• The Cancer Patient Partnership group was providing the trust with an outstanding way of engaging with patients and the public. There was good engagement between staff and the members of this group which had led to improvements in patient care.
  • The care delivered by staff working in bereavement teams was good, this included the care provided to women and their partners after a bereavement of a baby. The bereavement specialist midwife had recently won a national award for her work in the trust’s maternity service.
  • Leadership within surgery was "outstanding." There was a shared purpose, excellent relationships were in place and there were high levels of staff satisfaction.  Staff were very committed to working together in order to improve quality for patients.
  • Consultant medical staff were extremely engaged with the leaders in the trust and were very positive about the future for Milton Keynes Hospital.

However, there were also areas where the trust needs to make improvements.

The trust should:

  • The trust should ensure that patients in the waiting area in the medical assessment unit (Ward 1) have a means of calling for urgent help if required.
  • The trust should ensure that cytotoxic waste is always stored securely.
  • The trust should ensure that full and accurate records are maintained in relation to the care and treatment provided to each patient. This should include accurate recording of venous thromboembolism risk assessments for all patients, dementia risk assessments for patients aged 75 years or over, and records of food and fluids for patients assessed at risk of inadequate nutrition and dehydration.
  • The trust should ensure that there are suitable arrangements in place for all staff to receive appropriate training and appraisal.
  • The trust should ensure that patients who need inpatient care and treatment are transferred from the medical assessment unit to an appropriate ward within 72 hours.
  • The trust should ensure pre-operative safety checks are carried out in accordance with WHO for all types of surgery, including dental extractions.
  • The trust should ensure patients' privacy and dignity is maintained with the A&E department.
  • The trust should ensure the completion of DNACPR documentation is consistent across the hospital.
  • The maternity and gynaecology governance team should ensure appropriate and timely monitoring, updating and checking for the completion of action plans that had resulted from serious incident investigations or root cause analysis to ensure lessons were learnt.
  • The trust should consult with the trust’s health and safety and fire teams to establish operational protocols for partners who remain on Ward 9 overnight.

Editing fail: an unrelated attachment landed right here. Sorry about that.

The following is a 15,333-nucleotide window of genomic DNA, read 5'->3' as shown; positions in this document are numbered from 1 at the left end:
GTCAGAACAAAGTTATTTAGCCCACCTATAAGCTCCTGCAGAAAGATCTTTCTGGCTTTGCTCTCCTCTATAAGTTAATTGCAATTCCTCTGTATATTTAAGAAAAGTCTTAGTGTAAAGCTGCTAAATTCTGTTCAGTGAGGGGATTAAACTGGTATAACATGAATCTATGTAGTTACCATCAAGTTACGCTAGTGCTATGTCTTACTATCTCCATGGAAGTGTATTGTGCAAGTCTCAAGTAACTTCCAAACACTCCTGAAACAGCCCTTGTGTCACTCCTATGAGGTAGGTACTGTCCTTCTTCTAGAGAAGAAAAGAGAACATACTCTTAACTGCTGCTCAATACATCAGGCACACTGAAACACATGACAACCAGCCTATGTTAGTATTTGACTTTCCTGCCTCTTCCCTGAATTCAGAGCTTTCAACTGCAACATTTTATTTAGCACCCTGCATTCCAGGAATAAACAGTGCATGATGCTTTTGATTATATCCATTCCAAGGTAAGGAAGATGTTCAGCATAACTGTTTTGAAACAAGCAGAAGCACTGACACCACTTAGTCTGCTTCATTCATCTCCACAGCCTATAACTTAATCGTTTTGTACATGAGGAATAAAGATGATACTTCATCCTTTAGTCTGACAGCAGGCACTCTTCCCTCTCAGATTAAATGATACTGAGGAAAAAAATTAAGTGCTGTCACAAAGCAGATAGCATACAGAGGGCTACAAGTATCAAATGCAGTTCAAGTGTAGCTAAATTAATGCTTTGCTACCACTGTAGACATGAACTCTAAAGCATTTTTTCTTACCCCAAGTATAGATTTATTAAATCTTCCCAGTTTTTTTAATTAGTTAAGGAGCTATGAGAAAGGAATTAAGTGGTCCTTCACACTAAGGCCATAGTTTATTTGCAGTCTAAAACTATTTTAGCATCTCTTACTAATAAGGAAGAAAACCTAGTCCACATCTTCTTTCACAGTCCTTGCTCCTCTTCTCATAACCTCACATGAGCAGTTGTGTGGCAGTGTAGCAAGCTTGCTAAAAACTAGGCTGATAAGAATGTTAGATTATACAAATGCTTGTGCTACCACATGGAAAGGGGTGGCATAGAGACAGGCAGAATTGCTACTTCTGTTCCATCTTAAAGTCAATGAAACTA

In addition the trust should consider the following areas:

  • The trust should consider working with their commissioners to ensure the service provided by the Child and Adolescent Mental Health team (CAMH’s) is consistently providing a responsive service.
  • The trust should consider reviewing the process for the nursing handover in the A&E department.
  • The trust should consider increasing the amount of information that is available for patients in languages other than English.
  • The trust should consider how they can provide better facilities for relatives who need to stay at the hospital because their relative is at the end of life. This should include a suitable space for families and or patients to talk with staff in private on ward 22.
  • The trust should consider providing protected time for departmental leaders working in A&E to have time to reflect and plan their service.
  • The trust should consider ways of improving communications between staff and managers within the A&E department and how this would improve staff morale.
  • The trust should consider reviewing the allocation of pharmacy support for the maternity service to provide medicines management and audit support.

Professor Sir Mike Richards

Chief Inspector of Hospitals

Use of resources

These reports look at how NHS hospital trusts use resources, and give recommendations for improvement where needed. They are based on assessments carried out by NHS Improvement, alongside scheduled inspections led by CQC. We’re currently piloting how we work together to confirm the findings of these assessments and present the reports and ratings alongside our other inspection information. The Use of Resources reports include a ‘shadow’ (indicative) rating for the trust’s use of resources.

Intelligent Monitoring

We use our system of intelligent monitoring of indicators to direct our resources to where they are most needed. Our analysts have developed this monitoring to give our inspectors a clear picture of the areas of care that need to be followed up.

Together with local information from partners and the public, this monitoring helps us to decide when, where and what to inspect.

Joint inspection reports with Ofsted

We carry out joint inspections with Ofsted. As part of each inspection, we look at the way health services provide care and treatment to people.

Organisation Review of Compliance

Other types of report

As well as standard inspection, intelligent monitoring and Mental Health Act Commissioner reports, there are other types of report that we have published under special circumstances.